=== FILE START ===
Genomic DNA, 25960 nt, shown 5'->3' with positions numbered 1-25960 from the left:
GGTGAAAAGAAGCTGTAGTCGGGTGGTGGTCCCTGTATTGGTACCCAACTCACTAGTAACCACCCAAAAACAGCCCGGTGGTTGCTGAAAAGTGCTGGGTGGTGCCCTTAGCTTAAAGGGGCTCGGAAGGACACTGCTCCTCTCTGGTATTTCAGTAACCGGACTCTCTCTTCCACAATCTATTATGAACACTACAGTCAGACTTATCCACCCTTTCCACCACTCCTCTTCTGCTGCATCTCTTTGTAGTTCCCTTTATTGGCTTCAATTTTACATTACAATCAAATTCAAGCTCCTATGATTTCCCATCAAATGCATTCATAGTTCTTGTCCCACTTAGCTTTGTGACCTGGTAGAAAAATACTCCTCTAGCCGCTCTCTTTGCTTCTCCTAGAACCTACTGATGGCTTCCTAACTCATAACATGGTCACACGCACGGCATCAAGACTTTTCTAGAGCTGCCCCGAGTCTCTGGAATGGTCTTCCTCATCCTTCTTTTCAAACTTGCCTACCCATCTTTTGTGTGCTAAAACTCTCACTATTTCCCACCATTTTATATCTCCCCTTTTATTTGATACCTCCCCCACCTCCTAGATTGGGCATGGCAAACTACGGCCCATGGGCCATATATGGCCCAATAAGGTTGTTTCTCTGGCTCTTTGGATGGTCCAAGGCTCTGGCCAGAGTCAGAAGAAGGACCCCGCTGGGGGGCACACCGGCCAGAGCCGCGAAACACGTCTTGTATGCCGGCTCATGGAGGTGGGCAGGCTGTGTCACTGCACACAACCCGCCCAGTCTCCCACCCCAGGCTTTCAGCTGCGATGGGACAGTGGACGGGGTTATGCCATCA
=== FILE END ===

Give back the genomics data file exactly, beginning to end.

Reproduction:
Genomic DNA, 25960 nt, shown 5'->3' with positions numbered 1-25960 from the left:
GGTGAAAAGAAGCTGTAGTCGGGTGGTGGTCCCTGTATTGGTACCCAACTCACTAGTAACCACCCAAAAACAGCCCGGTGGTTGCTGAAAAGTGCTGGGTGGTGCCCTTAGCTTAAAGGGGCTCGGAAGGACACTGCTCCTCTCTGGTATTTCAGTAACCGGACTCTCTCTTCCACAATCTATTATGAACACTACAGTCAGACTTATCCACCCTTTCCACCACTCCTCTTCTGCTGCATCTCTTTGTAGTTCCCTTTATTGGCTTCAATTTTACATTACAATCAAATTCAAGCTCCTATGATTTCCCATCAAATGCATTCATAGTTCTTGTCCCACTTAGCTTTGTGACCTGGTAGAAAAATACTCCTCTAGCCGCTCTCTTTGCTTCTCCTAGAACCTACTGATGGCTTCCTAACTCATAACATGGTCACACGCACGGCATCAAGACTTTTCTAGAGCTGCCCCGAGTCTCTGGAATGGTCTTCCTCATCCTTCTTTTCAAACTTGCCTACCCATCTTTTGTGTGCTAAAACTCTCACTATTTCCCACCATTTTATATCTCCCCTTTTATTTGATACCTCCCCCACCTCCTAGATTGGGCATGGCAAACTACGGCCCATGGGCCATATATGGCCCAATAAGGTTGTTTCTCTGGCTCTTTGGATGGTCCAAGGCTCTGGCCAGAGTCAGAAGAAGGACCCCGCTGGGGGGCACACCGGCCAGAGCCGCGAAACACGTCTTGTATGCCGGCTCATGGAGGTGGGCAGGCTGTGTCACTGCACACAACCCGCCCAGTCTCCCACCCCAGGCTTTCAGCTGCGATGGGACAGTGGACGGGGTTATGCCATCA